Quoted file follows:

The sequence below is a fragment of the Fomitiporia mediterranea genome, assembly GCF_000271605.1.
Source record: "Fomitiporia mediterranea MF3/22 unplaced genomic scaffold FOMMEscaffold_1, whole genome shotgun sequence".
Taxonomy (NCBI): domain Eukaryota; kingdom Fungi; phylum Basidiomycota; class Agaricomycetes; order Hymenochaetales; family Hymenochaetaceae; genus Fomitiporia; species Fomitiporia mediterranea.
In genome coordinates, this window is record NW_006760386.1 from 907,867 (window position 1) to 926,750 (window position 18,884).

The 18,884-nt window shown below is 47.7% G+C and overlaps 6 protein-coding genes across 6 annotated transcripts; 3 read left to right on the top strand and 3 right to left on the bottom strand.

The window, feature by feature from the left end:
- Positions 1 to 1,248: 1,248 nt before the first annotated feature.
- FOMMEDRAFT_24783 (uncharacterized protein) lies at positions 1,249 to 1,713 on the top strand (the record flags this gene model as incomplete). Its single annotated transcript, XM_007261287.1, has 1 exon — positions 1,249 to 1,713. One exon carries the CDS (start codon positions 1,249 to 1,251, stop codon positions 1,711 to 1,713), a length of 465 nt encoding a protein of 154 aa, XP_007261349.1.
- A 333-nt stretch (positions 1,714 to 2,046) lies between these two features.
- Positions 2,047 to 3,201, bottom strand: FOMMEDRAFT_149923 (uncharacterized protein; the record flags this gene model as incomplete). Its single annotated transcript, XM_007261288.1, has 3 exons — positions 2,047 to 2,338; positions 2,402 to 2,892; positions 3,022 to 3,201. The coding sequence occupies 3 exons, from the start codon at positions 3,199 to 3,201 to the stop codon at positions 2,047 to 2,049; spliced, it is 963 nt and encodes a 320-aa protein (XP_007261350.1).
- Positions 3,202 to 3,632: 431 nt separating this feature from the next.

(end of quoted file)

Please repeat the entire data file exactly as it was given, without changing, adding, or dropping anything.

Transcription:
The sequence below is a fragment of the Fomitiporia mediterranea genome, assembly GCF_000271605.1.
Source record: "Fomitiporia mediterranea MF3/22 unplaced genomic scaffold FOMMEscaffold_1, whole genome shotgun sequence".
Taxonomy (NCBI): domain Eukaryota; kingdom Fungi; phylum Basidiomycota; class Agaricomycetes; order Hymenochaetales; family Hymenochaetaceae; genus Fomitiporia; species Fomitiporia mediterranea.
In genome coordinates, this window is record NW_006760386.1 from 907,867 (window position 1) to 926,750 (window position 18,884).

The 18,884-nt window shown below is 47.7% G+C and overlaps 6 protein-coding genes across 6 annotated transcripts; 3 read left to right on the top strand and 3 right to left on the bottom strand.

The window, feature by feature from the left end:
- Positions 1 to 1,248: 1,248 nt before the first annotated feature.
- FOMMEDRAFT_24783 (uncharacterized protein) lies at positions 1,249 to 1,713 on the top strand (the record flags this gene model as incomplete). Its single annotated transcript, XM_007261287.1, has 1 exon — positions 1,249 to 1,713. One exon carries the CDS (start codon positions 1,249 to 1,251, stop codon positions 1,711 to 1,713), a length of 465 nt encoding a protein of 154 aa, XP_007261349.1.
- A 333-nt stretch (positions 1,714 to 2,046) lies between these two features.
- Positions 2,047 to 3,201, bottom strand: FOMMEDRAFT_149923 (uncharacterized protein; the record flags this gene model as incomplete). Its single annotated transcript, XM_007261288.1, has 3 exons — positions 2,047 to 2,338; positions 2,402 to 2,892; positions 3,022 to 3,201. The coding sequence occupies 3 exons, from the start codon at positions 3,199 to 3,201 to the stop codon at positions 2,047 to 2,049; spliced, it is 963 nt and encodes a 320-aa protein (XP_007261350.1).
- Positions 3,202 to 3,632: 431 nt separating this feature from the next.